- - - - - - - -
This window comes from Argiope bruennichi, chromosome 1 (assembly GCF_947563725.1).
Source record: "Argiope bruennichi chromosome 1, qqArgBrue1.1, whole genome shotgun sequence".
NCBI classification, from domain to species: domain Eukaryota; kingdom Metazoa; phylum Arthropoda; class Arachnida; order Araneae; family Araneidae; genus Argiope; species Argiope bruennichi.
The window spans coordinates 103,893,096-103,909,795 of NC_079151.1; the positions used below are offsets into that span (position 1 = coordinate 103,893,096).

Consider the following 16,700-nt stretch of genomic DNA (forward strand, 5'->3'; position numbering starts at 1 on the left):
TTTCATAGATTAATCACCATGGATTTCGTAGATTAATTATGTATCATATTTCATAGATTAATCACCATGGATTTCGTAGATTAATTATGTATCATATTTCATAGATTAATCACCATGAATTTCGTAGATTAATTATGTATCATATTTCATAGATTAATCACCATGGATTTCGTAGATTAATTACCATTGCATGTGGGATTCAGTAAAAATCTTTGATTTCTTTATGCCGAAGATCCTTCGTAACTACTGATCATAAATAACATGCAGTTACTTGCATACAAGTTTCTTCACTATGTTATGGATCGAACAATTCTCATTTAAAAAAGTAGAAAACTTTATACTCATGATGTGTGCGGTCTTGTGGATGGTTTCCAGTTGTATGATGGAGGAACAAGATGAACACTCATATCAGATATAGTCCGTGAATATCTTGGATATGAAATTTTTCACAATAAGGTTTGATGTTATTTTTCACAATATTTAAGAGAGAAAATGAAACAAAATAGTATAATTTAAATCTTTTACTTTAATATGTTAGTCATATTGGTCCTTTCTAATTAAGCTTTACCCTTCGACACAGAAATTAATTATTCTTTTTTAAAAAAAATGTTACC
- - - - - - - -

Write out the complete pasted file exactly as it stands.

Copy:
This window comes from Argiope bruennichi, chromosome 1 (assembly GCF_947563725.1).
Source record: "Argiope bruennichi chromosome 1, qqArgBrue1.1, whole genome shotgun sequence".
NCBI classification, from domain to species: domain Eukaryota; kingdom Metazoa; phylum Arthropoda; class Arachnida; order Araneae; family Araneidae; genus Argiope; species Argiope bruennichi.
The window spans coordinates 103,893,096-103,909,795 of NC_079151.1; the positions used below are offsets into that span (position 1 = coordinate 103,893,096).

Consider the following 16,700-nt stretch of genomic DNA (forward strand, 5'->3'; position numbering starts at 1 on the left):
TTTCATAGATTAATCACCATGGATTTCGTAGATTAATTATGTATCATATTTCATAGATTAATCACCATGGATTTCGTAGATTAATTATGTATCATATTTCATAGATTAATCACCATGAATTTCGTAGATTAATTATGTATCATATTTCATAGATTAATCACCATGGATTTCGTAGATTAATTACCATTGCATGTGGGATTCAGTAAAAATCTTTGATTTCTTTATGCCGAAGATCCTTCGTAACTACTGATCATAAATAACATGCAGTTACTTGCATACAAGTTTCTTCACTATGTTATGGATCGAACAATTCTCATTTAAAAAAGTAGAAAACTTTATACTCATGATGTGTGCGGTCTTGTGGATGGTTTCCAGTTGTATGATGGAGGAACAAGATGAACACTCATATCAGATATAGTCCGTGAATATCTTGGATATGAAATTTTTCACAATAAGGTTTGATGTTATTTTTCACAATATTTAAGAGAGAAAATGAAACAAAATAGTATAATTTAAATCTTTTACTTTAATATGTTAGTCATATTGGTCCTTTCTAATTAAGCTTTACCCTTCGACACAGAAATTAATTATTCTTTTTTAAAAAAAATGTTACC